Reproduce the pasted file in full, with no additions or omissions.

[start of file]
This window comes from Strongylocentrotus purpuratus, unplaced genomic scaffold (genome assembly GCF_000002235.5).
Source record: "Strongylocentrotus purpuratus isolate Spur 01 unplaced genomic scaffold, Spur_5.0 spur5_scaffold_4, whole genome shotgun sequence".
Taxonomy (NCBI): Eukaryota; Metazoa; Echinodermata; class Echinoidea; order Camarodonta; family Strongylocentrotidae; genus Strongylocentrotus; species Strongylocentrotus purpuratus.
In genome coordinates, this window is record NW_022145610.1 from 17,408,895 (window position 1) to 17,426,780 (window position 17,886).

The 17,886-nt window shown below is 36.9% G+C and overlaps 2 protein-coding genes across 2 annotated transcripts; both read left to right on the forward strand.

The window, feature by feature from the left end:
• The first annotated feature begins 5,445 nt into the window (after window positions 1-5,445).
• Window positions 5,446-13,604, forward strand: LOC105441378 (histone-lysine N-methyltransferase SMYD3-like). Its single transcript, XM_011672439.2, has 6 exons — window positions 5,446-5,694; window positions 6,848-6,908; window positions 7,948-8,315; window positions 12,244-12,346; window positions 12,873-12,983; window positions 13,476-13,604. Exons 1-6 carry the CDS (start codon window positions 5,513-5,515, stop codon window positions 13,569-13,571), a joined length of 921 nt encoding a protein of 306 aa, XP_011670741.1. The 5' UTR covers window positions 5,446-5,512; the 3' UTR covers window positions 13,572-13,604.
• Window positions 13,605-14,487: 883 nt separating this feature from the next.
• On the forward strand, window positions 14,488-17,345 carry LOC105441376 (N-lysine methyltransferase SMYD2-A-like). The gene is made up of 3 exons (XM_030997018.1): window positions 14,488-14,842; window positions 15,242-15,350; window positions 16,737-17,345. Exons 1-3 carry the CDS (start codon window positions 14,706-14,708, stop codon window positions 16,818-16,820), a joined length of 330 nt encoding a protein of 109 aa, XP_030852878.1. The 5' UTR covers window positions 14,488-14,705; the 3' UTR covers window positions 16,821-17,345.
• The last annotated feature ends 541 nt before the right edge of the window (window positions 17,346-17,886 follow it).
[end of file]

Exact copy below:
This window comes from Strongylocentrotus purpuratus, unplaced genomic scaffold (genome assembly GCF_000002235.5).
Source record: "Strongylocentrotus purpuratus isolate Spur 01 unplaced genomic scaffold, Spur_5.0 spur5_scaffold_4, whole genome shotgun sequence".
Taxonomy (NCBI): Eukaryota; Metazoa; Echinodermata; class Echinoidea; order Camarodonta; family Strongylocentrotidae; genus Strongylocentrotus; species Strongylocentrotus purpuratus.
In genome coordinates, this window is record NW_022145610.1 from 17,408,895 (window position 1) to 17,426,780 (window position 17,886).

The 17,886-nt window shown below is 36.9% G+C and overlaps 2 protein-coding genes across 2 annotated transcripts; both read left to right on the forward strand.

The window, feature by feature from the left end:
• The first annotated feature begins 5,445 nt into the window (after window positions 1-5,445).
• Window positions 5,446-13,604, forward strand: LOC105441378 (histone-lysine N-methyltransferase SMYD3-like). Its single transcript, XM_011672439.2, has 6 exons — window positions 5,446-5,694; window positions 6,848-6,908; window positions 7,948-8,315; window positions 12,244-12,346; window positions 12,873-12,983; window positions 13,476-13,604. Exons 1-6 carry the CDS (start codon window positions 5,513-5,515, stop codon window positions 13,569-13,571), a joined length of 921 nt encoding a protein of 306 aa, XP_011670741.1. The 5' UTR covers window positions 5,446-5,512; the 3' UTR covers window positions 13,572-13,604.
• Window positions 13,605-14,487: 883 nt separating this feature from the next.
• On the forward strand, window positions 14,488-17,345 carry LOC105441376 (N-lysine methyltransferase SMYD2-A-like). The gene is made up of 3 exons (XM_030997018.1): window positions 14,488-14,842; window positions 15,242-15,350; window positions 16,737-17,345. Exons 1-3 carry the CDS (start codon window positions 14,706-14,708, stop codon window positions 16,818-16,820), a joined length of 330 nt encoding a protein of 109 aa, XP_030852878.1. The 5' UTR covers window positions 14,488-14,705; the 3' UTR covers window positions 16,821-17,345.
• The last annotated feature ends 541 nt before the right edge of the window (window positions 17,346-17,886 follow it).